Resident Evil HD Remaster
- Publisher: Capcom
- Developer: Capcom
- Release Date: January 20, 2015
- PlayStation 4 /PlayStation 3 Digital
- Multiplayer No
As a huge fan of the older Resident Evil games and being disenchanted with the most recent major release of Resident Evil 6, the announcement of a HD update of the Nintendo GameCube remake of 1996’s Resident Evil was a boon for me. At the low price of 19.99, you can’t get much better of a value. The game tells the story of S.T.A.R.S. Bravo Team, an elite police unit which is investigating a series of bizarre murders in Raccoon City. Their findings lead to a mysterious mansion were a biological experiment has gone wrong.
Unlike the more action-packed recent offerings, Resident Evil is a more deliberately paced game with an emphasis on puzzle solving, and discovery. Those that were turned off by the ‘Tank’ style controls can choose a new screen-relative control scheme. There will be a lot of backtracking, but it’s far from filler: it will grant access to new areas, weapons, or powerful & disturbing enemies. Ammo is low, so you have to make your shots count or run from the undead. Saves, which are a nicety nowadays, have also become a scarce resource as the ink ribbons are of limited quantity.
Another thing that a lot of modern games lack is the sense of progression. In most Action/Adventure games, it feels as if you are being hand held by the developers. In Resident Evil you have to use a little bit of lateral thinking, which seems to be a dying trend. The various memos scattered throughout the game act as hints to solve the puzzles; it doesn’t exactly lead you by the nose, but isn’t horribly frustrating either.
Those who’ve only played the original PS1 version will be in for a couple surprises as well as an expanded storyline involving Lisa Trevor. If you do not kill a zombie with headshots or burn its body with kerosene (which like saves is also limited) , it will come back as a Crimson Head. This is a faster, stronger zombie which can kill you quickly if you’re not careful. This actually adds to the original game, but is self-contained from the rest of the franchise.
The game has alternate endings depending on who you save, and gives it a lot of replay value. There are also unlockable infinite weapons if you beat the game in a certain amount of time. After you beat the game, you also unlock Invisible Enemy which hides the enemies from your view, and True Survivor where your Item Boxes are no longer connected. You will need to be careful of what you put in storage. There’s also an online leaderboard to see who you stack against your friends and the world.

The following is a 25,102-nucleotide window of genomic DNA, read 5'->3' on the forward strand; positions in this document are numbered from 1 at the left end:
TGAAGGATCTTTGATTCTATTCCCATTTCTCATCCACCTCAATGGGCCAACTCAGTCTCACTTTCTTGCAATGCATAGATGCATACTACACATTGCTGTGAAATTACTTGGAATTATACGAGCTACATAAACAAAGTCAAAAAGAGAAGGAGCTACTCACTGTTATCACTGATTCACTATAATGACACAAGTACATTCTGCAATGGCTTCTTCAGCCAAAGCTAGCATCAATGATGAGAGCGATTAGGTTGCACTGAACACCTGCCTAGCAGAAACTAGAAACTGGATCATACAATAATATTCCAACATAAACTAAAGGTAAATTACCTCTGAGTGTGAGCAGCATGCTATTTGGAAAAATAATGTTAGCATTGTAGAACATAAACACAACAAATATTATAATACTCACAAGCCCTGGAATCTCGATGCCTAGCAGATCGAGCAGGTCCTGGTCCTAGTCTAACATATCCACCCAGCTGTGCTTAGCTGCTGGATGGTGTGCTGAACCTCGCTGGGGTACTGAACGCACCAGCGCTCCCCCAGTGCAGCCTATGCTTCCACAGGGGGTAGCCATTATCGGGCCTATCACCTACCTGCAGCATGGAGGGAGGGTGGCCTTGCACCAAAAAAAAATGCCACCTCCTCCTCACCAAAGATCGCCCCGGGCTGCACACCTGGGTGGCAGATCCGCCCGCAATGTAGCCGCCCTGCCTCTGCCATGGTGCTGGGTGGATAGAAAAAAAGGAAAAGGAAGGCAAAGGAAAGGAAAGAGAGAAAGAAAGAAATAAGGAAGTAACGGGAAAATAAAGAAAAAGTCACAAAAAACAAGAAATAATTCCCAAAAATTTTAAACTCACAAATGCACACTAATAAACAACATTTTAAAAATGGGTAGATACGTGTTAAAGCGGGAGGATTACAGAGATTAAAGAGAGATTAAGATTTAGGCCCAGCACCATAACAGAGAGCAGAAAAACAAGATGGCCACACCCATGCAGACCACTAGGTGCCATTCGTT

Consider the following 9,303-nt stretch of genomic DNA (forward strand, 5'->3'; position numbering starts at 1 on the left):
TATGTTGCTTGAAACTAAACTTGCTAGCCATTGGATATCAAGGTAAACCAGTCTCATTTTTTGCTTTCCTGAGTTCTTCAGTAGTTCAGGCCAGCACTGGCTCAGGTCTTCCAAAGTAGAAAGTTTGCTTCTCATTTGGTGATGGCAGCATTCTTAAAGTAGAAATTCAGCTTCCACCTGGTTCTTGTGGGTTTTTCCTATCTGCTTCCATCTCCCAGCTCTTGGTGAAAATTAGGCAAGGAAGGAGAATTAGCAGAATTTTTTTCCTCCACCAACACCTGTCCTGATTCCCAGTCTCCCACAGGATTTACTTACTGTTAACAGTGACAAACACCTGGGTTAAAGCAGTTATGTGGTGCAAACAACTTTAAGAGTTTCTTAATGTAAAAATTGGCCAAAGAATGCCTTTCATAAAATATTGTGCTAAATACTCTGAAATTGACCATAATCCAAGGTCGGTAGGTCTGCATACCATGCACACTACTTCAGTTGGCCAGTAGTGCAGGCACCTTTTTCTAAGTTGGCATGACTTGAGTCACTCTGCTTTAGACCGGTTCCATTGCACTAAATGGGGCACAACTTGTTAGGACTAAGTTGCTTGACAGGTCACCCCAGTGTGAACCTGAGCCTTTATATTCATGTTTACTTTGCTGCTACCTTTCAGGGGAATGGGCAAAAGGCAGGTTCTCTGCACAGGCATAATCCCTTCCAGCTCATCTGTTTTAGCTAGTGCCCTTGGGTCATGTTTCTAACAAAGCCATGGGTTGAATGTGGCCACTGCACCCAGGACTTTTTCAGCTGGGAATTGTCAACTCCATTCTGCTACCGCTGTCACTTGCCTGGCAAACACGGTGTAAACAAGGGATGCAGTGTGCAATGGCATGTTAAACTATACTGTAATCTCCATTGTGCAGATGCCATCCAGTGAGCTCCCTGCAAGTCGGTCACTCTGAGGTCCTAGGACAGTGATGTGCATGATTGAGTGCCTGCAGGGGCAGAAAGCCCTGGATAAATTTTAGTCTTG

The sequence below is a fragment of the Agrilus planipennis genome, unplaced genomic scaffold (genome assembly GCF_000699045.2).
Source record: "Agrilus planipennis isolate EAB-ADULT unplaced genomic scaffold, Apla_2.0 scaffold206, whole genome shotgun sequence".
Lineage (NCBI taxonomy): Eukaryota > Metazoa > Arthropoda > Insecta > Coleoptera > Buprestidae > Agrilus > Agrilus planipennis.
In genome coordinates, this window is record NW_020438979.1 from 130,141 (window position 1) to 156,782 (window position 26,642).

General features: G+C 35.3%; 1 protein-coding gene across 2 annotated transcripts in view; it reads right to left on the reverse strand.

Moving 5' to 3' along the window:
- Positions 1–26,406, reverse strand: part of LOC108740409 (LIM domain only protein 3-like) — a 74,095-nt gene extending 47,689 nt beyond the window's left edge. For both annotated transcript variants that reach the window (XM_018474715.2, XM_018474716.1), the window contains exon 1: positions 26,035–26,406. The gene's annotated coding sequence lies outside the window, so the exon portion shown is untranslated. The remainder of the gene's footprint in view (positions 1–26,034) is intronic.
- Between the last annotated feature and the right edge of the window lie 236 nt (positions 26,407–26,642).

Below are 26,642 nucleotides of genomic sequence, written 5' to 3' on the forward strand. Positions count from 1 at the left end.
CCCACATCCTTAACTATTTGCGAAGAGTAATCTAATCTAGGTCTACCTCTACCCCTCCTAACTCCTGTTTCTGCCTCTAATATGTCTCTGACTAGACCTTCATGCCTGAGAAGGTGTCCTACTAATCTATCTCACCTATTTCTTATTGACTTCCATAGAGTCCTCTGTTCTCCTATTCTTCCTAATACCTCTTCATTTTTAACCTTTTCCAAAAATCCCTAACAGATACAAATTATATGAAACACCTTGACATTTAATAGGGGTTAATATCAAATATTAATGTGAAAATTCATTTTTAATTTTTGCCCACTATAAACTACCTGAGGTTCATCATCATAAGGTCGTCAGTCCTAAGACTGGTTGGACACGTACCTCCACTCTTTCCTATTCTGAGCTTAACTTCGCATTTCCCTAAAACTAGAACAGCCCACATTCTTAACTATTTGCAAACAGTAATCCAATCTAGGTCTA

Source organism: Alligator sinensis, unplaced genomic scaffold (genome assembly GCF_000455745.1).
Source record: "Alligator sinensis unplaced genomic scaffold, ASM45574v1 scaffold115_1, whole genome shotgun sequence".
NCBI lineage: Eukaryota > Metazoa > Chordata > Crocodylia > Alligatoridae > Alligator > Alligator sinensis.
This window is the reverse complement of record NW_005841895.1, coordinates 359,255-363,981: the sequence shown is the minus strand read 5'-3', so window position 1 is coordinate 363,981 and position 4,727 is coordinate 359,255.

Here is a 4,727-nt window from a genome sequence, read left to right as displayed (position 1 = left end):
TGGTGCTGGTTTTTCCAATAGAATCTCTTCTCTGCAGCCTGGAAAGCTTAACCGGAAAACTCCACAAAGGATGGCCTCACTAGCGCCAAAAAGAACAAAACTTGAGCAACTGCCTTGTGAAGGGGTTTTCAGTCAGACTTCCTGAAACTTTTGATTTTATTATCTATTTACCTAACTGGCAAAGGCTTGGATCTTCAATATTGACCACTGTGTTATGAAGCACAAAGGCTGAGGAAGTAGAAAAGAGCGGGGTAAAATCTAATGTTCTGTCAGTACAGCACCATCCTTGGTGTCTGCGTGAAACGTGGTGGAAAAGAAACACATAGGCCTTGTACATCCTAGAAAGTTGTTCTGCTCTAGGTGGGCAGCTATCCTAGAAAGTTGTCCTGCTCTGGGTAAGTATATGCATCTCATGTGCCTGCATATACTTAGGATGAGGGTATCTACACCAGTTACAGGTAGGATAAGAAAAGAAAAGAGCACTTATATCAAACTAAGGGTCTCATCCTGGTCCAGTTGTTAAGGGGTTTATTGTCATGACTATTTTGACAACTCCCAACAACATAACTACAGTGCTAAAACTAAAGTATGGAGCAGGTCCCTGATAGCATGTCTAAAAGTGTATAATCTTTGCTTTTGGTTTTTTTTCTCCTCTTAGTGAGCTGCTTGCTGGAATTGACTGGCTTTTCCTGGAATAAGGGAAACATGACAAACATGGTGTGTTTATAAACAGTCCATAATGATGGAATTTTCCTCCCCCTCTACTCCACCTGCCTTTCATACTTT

The graphics have been overhauled for HDTVs. Since it uses pre rendered backgrounds, the character models take up most of the horsepower. Since they looked great back in 2002, the models have aged well compared to other HD remasters. There are some areas that do look stretched, but the interesting camera angles and wonderful art direction help overcome that small hindrance. You also get the option to play it the original 4:3 aspect ratio or widescreen. When you set the game to widescreen it will pan the screen relative to your character’s movements, and is seamless.
Audio has also been upgraded to a Dolby Surround Sound Mix. This actually helps with the static camera angles if there are enemies around the corner, thanks to the perspective based audio of a surround system. The sound is also free of distortions typically caused by compression. The weapon sounds are deep and satisfying, and the murmurs of the dead are chilling. The music is also appropriately eerie, and at times it uses silence to let your guard down until a jump scare.
The story itself is standard Resident Evil fare, but the updated localization make it feel classy; unlike the unintentionally hilarious voice acting of the original. The acting is pretty good with appropriate emotion put into it. You won’t see the infamous “Jill Sandwich” or “Master of Unlocking” lines from what seemed to be an overly literal translation. It does have some good twists and turns, but if you’ve played either iterations you’ll know what to expect.
One aspect that was disappointing was the poor upscaling of the FMV (Full Motion Video) cutscenes. There is a significant amount of pixilation and stretching, similar to the FMVs in the GameCube edition. Perhaps it was a technical reason, but it doesn’t hinder an otherwise excellent remaster. Another minor issue is the new control scheme; whenever you switch screens, you have to re-adjust your character relative to the postilion on the screen. This is not how it was originally meant to be played, but you can switch to the classic control on the fly with the Directional Pad.
Overall, with the updated visual, audio, and classic gameplay, Resident Evil Remastered is a glimpse of the past; a return to the pinnacle of the early-2000s survival horror genre. If the newer installments weren’t your thing, or you’re just plain curious, you won’t regret this purchase it’s one of the pinnacles of the survival horror genre Buy this now and hopefully we can send Capcom a clear message about what we want from the future of the franchise.